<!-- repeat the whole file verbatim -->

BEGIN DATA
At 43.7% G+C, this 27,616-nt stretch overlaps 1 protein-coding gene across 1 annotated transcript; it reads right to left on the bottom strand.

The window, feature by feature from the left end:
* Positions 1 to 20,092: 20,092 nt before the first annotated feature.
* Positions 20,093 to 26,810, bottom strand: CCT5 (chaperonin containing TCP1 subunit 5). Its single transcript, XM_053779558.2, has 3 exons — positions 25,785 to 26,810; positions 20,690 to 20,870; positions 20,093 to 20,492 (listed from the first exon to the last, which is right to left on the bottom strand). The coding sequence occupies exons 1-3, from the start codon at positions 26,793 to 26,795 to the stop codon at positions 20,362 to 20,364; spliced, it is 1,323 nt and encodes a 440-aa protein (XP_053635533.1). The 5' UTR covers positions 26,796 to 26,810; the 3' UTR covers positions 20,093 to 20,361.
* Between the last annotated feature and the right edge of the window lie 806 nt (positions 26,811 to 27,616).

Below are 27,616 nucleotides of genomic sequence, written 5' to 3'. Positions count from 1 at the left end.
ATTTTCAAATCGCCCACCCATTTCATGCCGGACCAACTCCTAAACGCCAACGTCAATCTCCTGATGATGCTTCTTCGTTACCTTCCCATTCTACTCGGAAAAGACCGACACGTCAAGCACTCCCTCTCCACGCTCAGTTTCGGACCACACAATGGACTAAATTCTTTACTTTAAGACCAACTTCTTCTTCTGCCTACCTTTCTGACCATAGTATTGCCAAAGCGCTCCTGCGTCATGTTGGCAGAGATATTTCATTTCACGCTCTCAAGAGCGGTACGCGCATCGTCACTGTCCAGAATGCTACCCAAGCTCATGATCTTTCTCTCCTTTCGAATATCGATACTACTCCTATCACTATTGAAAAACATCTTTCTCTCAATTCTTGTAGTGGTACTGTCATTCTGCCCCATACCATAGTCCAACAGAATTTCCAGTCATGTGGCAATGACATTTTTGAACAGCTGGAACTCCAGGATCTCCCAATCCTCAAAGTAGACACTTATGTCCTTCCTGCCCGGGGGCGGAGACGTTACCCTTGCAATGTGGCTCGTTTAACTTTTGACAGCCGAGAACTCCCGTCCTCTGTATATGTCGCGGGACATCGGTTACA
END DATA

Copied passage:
At 43.7% G+C, this 27,616-nt stretch overlaps 1 protein-coding gene across 1 annotated transcript; it reads right to left on the bottom strand.

The window, feature by feature from the left end:
* Positions 1 to 20,092: 20,092 nt before the first annotated feature.
* Positions 20,093 to 26,810, bottom strand: CCT5 (chaperonin containing TCP1 subunit 5). Its single transcript, XM_053779558.2, has 3 exons — positions 25,785 to 26,810; positions 20,690 to 20,870; positions 20,093 to 20,492 (listed from the first exon to the last, which is right to left on the bottom strand). The coding sequence occupies exons 1-3, from the start codon at positions 26,793 to 26,795 to the stop codon at positions 20,362 to 20,364; spliced, it is 1,323 nt and encodes a 440-aa protein (XP_053635533.1). The 5' UTR covers positions 26,796 to 26,810; the 3' UTR covers positions 20,093 to 20,361.
* Between the last annotated feature and the right edge of the window lie 806 nt (positions 26,811 to 27,616).

Below are 27,616 nucleotides of genomic sequence, written 5' to 3'. Positions count from 1 at the left end.
ATTTTCAAATCGCCCACCCATTTCATGCCGGACCAACTCCTAAACGCCAACGTCAATCTCCTGATGATGCTTCTTCGTTACCTTCCCATTCTACTCGGAAAAGACCGACACGTCAAGCACTCCCTCTCCACGCTCAGTTTCGGACCACACAATGGACTAAATTCTTTACTTTAAGACCAACTTCTTCTTCTGCCTACCTTTCTGACCATAGTATTGCCAAAGCGCTCCTGCGTCATGTTGGCAGAGATATTTCATTTCACGCTCTCAAGAGCGGTACGCGCATCGTCACTGTCCAGAATGCTACCCAAGCTCATGATCTTTCTCTCCTTTCGAATATCGATACTACTCCTATCACTATTGAAAAACATCTTTCTCTCAATTCTTGTAGTGGTACTGTCATTCTGCCCCATACCATAGTCCAACAGAATTTCCAGTCATGTGGCAATGACATTTTTGAACAGCTGGAACTCCAGGATCTCCCAATCCTCAAAGTAGACACTTATGTCCTTCCTGCCCGGGGGCGGAGACGTTACCCTTGCAATGTGGCTCGTTTAACTTTTGACAGCCGAGAACTCCCGTCCTCTGTATATGTCGCGGGACATCGGTTACA